Normalization in Foreign Policy: the Case of Japan

Prof. Dr. Tarık OĞUZLU
22 December 2014
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Normalization is a contested topic in the academic discipline of International Relations. The question of to what extent states act normally in their foreign policies has been an issue of debate among scholars. Defining the contours of normalcy in foreign policy and inter-state behaviors is a prerogative of powerful countries and a matter of power competition. Not all states are in a position to set the rules and define the accepted boundaries of normal and appropriate behavior in external relations. The ability of great powers to do so mainly emanate from two particular sources. They are capable of defining normalcy either because of the huge material power resources at their disposal or due to the legitimacy of their identities, values and policies in the eyes of others within the system. It is generally believed that while the United States is a prime example of the great powers which are able to set the limits of normal interstate behavior resulting from their immense material power capabilities, the European Union is assumed to have this privilege mainly because of its power of attraction in the eyes of outsiders.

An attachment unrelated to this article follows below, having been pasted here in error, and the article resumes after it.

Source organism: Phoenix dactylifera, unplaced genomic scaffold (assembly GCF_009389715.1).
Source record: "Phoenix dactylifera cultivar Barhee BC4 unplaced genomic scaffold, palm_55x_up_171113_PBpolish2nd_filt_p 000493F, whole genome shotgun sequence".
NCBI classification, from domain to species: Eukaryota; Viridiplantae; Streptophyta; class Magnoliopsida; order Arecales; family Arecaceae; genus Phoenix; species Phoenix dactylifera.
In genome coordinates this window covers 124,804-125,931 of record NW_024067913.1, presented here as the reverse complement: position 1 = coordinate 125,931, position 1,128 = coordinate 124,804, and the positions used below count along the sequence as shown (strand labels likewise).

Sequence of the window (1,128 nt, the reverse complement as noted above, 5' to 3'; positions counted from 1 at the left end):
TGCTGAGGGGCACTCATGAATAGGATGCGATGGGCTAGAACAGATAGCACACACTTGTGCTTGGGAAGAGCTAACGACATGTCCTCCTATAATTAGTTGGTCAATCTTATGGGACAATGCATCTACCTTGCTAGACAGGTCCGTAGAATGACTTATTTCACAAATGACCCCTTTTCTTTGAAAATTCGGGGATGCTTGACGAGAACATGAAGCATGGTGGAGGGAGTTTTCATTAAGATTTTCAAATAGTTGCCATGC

Even though defining the boundaries of normal foreign policy behavior would vary from one particular approach to another, there seems to exist a mid-way consensus between alternative explanations, according to which countries act normally in their foreign policies when they build their behavior on the basis of their material power capabilities, geopolitical status, geographical locations and the expectations of others. For a state to act normally abroad, it should not punch below its capacity. For example, developing military capabilities, adopting a defensive security outlook, projecting power across the borders, enlarging sphere of influence around, contributing to collective security attempts around the globe and playing an active role in the resolution of regional and global issues of concern would count as normal foreign policy activities for many states. The capacity of states to perform such tasks should positively vary with their material power capabilities.

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